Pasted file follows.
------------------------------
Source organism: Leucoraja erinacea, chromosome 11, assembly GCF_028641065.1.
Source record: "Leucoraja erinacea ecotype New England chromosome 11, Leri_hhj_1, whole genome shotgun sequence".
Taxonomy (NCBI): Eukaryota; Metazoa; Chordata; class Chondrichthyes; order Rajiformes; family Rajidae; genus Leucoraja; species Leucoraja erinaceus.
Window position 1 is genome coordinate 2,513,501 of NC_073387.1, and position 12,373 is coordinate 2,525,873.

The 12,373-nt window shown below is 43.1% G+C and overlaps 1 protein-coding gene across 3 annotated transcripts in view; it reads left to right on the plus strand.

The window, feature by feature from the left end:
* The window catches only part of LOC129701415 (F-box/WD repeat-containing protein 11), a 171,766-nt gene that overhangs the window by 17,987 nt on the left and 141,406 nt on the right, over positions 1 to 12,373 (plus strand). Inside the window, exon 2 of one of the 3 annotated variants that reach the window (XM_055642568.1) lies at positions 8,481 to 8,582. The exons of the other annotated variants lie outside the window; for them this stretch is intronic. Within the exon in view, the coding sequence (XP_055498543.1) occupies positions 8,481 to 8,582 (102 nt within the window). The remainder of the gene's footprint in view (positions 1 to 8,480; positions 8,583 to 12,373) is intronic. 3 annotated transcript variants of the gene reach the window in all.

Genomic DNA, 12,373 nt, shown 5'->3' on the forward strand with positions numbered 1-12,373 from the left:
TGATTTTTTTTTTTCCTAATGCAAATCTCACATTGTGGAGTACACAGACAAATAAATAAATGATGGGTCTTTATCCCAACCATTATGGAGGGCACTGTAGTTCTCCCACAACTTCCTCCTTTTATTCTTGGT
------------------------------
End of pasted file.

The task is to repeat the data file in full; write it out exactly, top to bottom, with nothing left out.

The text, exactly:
Source organism: Leucoraja erinacea, chromosome 11, assembly GCF_028641065.1.
Source record: "Leucoraja erinacea ecotype New England chromosome 11, Leri_hhj_1, whole genome shotgun sequence".
Taxonomy (NCBI): Eukaryota; Metazoa; Chordata; class Chondrichthyes; order Rajiformes; family Rajidae; genus Leucoraja; species Leucoraja erinaceus.
Window position 1 is genome coordinate 2,513,501 of NC_073387.1, and position 12,373 is coordinate 2,525,873.

The 12,373-nt window shown below is 43.1% G+C and overlaps 1 protein-coding gene across 3 annotated transcripts in view; it reads left to right on the plus strand.

The window, feature by feature from the left end:
* The window catches only part of LOC129701415 (F-box/WD repeat-containing protein 11), a 171,766-nt gene that overhangs the window by 17,987 nt on the left and 141,406 nt on the right, over positions 1 to 12,373 (plus strand). Inside the window, exon 2 of one of the 3 annotated variants that reach the window (XM_055642568.1) lies at positions 8,481 to 8,582. The exons of the other annotated variants lie outside the window; for them this stretch is intronic. Within the exon in view, the coding sequence (XP_055498543.1) occupies positions 8,481 to 8,582 (102 nt within the window). The remainder of the gene's footprint in view (positions 1 to 8,480; positions 8,583 to 12,373) is intronic. 3 annotated transcript variants of the gene reach the window in all.

Genomic DNA, 12,373 nt, shown 5'->3' on the forward strand with positions numbered 1-12,373 from the left:
TGATTTTTTTTTTTCCTAATGCAAATCTCACATTGTGGAGTACACAGACAAATAAATAAATGATGGGTCTTTATCCCAACCATTATGGAGGGCACTGTAGTTCTCCCACAACTTCCTCCTTTTATTCTTGGT